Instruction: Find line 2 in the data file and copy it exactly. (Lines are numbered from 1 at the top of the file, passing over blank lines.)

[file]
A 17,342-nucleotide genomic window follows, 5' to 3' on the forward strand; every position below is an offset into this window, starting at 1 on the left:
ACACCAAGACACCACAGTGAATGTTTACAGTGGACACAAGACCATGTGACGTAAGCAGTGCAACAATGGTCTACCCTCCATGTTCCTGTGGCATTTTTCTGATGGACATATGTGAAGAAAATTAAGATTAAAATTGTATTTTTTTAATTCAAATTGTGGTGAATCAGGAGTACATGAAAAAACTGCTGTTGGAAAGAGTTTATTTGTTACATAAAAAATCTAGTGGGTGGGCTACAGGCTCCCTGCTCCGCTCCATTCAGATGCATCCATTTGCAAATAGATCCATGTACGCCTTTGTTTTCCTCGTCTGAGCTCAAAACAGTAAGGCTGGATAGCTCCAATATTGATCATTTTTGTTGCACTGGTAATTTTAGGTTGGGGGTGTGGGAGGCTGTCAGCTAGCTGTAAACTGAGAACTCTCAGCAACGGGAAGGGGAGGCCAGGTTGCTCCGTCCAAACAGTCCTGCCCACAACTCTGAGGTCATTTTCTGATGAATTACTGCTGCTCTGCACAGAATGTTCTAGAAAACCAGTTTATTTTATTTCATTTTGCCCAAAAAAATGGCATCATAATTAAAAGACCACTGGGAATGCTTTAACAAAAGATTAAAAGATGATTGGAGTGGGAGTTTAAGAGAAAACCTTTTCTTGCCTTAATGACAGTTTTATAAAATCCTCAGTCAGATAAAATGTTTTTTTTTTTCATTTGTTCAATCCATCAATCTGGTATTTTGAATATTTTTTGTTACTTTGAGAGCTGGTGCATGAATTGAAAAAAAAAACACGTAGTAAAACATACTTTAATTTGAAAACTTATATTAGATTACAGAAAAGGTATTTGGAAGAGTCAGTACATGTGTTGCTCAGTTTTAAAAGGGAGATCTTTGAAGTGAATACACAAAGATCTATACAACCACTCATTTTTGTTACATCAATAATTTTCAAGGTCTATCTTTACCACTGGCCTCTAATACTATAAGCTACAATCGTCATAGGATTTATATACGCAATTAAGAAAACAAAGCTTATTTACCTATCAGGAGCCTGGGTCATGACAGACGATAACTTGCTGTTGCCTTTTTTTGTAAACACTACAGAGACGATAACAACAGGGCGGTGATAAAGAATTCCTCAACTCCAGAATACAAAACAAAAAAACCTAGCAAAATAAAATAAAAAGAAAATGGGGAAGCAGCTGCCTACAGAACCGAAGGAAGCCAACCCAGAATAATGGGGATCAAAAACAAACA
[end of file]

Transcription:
ACACCAAGACACCACAGTGAATGTTTACAGTGGACACAAGACCATGTGACGTAAGCAGTGCAACAATGGTCTACCCTCCATGTTCCTGTGGCATTTTTCTGATGGACATATGTGAAGAAAATTAAGATTAAAATTGTATTTTTTTAATTCAAATTGTGGTGAATCAGGAGTACATGAAAAAACTGCTGTTGGAAAGAGTTTATTTGTTACATAAAAAATCTAGTGGGTGGGCTACAGGCTCCCTGCTCCGCTCCATTCAGATGCATCCATTTGCAAATAGATCCATGTACGCCTTTGTTTTCCTCGTCTGAGCTCAAAACAGTAAGGCTGGATAGCTCCAATATTGATCATTTTTGTTGCACTGGTAATTTTAGGTTGGGGGTGTGGGAGGCTGTCAGCTAGCTGTAAACTGAGAACTCTCAGCAACGGGAAGGGGAGGCCAGGTTGCTCCGTCCAAACAGTCCTGCCCACAACTCTGAGGTCATTTTCTGATGAATTACTGCTGCTCTGCACAGAATGTTCTAGAAAACCAGTTTATTTTATTTCATTTTGCCCAAAAAAATGGCATCATAATTAAAAGACCACTGGGAATGCTTTAACAAAAGATTAAAAGATGATTGGAGTGGGAGTTTAAGAGAAAACCTTTTCTTGCCTTAATGACAGTTTTATAAAATCCTCAGTCAGATAAAATGTTTTTTTTTTTCATTTGTTCAATCCATCAATCTGGTATTTTGAATATTTTTTGTTACTTTGAGAGCTGGTGCATGAATTGAAAAAAAAAACACGTAGTAAAACATACTTTAATTTGAAAACTTATATTAGATTACAGAAAAGGTATTTGGAAGAGTCAGTACATGTGTTGCTCAGTTTTAAAAGGGAGATCTTTGAAGTGAATACACAAAGATCTATACAACCACTCATTTTTGTTACATCAATAATTTTCAAGGTCTATCTTTACCACTGGCCTCTAATACTATAAGCTACAATCGTCATAGGATTTATATACGCAATTAAGAAAACAAAGCTTATTTACCTATCAGGAGCCTGGGTCATGACAGACGATAACTTGCTGTTGCCTTTTTTTGTAAACACTACAGAGACGATAACAACAGGGCGGTGATAAAGAATTCCTCAACTCCAGAATACAAAACAAAAAAACCTAGCAAAATAAAATAAAAAGAAAATGGGGAAGCAGCTGCCTACAGAACCGAAGGAAGCCAACCCAGAATAATGGGGATCAAAAACAAACA